Outside my comfort zone!! That’s a good thing, right? Learning occurs there. If you discover I have made a mistake, or misrepresented something, or misinterpreted, please know I welcome feedback to correct. Another way we learn.

I’m trying to look at education bills filed by the Oklahoma Legislature, and not jump on every one. I’m trying to look strategically. Who’s the author? What kind of public profile does the author have?

So, when I looked at HB2003, authored by Jason Nelson, who never met a voucher he didn’t love, I took notice. Coauthored by Newell, Rogers, Strohm, Bennett, Echols, Jordan, Kern (my favorite crazy), Hall, Brumbaugh, Moore, Fisher, Johnson, and McCollough of the house and Jolley in the Senate, even this Legislative novice hears the alarm bells. They’re already lining up the troops for this bill.

So, what is is? “Oklahoma Education Savings Account.” Twenty-one pages of dense language which boils down to a scheme to allow any parent to take a portion of the per-pupil funding and take it to a private school or tutoring concern, or private online school.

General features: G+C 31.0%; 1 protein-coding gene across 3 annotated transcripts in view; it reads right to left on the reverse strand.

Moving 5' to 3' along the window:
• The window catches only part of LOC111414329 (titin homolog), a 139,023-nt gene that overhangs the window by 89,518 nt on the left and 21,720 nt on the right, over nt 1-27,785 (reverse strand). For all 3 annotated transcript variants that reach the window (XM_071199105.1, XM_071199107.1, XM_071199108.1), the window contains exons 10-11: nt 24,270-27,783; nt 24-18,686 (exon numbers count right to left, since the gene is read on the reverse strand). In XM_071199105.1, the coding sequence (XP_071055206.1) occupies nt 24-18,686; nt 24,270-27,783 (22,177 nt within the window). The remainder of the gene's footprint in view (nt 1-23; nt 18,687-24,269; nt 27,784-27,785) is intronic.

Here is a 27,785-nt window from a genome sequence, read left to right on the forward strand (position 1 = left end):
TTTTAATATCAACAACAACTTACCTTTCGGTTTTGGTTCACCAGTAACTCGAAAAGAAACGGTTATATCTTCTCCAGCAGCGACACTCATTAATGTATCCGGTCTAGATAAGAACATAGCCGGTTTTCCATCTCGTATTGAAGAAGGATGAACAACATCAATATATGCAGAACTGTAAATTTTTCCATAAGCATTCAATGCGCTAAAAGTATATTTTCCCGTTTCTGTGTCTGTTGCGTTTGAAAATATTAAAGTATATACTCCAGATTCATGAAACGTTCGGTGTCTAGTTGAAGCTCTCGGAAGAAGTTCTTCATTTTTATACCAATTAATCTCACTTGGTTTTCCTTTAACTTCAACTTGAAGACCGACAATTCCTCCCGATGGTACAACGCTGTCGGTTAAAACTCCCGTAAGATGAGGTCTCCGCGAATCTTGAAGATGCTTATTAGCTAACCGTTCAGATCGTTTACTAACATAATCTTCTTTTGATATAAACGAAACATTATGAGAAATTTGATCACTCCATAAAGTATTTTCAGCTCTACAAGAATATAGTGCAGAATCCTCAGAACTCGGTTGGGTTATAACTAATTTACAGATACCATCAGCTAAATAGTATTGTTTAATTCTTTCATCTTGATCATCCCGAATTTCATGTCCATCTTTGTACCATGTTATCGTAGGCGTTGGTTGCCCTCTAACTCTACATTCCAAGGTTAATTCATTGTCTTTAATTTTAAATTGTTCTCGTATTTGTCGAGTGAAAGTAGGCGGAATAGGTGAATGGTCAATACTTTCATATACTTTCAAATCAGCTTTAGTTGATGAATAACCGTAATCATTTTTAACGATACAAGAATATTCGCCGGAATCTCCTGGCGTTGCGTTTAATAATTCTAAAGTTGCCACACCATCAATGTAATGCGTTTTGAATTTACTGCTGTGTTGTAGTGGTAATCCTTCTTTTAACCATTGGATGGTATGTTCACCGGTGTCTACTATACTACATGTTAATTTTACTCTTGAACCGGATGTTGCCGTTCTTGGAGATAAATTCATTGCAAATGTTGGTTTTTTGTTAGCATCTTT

Alarm bells that spelled out A-L-E-C. American Legislative Exchange Council, the shadowy group set up by the Koch Brothers to court legislators with big donations and fancy trips.

ALEC promises to write model legislation FOR said Legislators, so they can just fill in the blanks. The Lindsay Nicole Henry Act was ALEC legislation, and we’ve seen the Parent Trigger bill fail once here. Our Legislators are proud ALEC members.

So, let’s look at the list of Legislators again and compare with ALEC membership. SourceWatch supplies a list, and their committee membership in ALEC. I cannot find any connections between the major author, Mr. Nelson and ALEC, except for the undeniable link between HB2003 and the ALEC model legislation.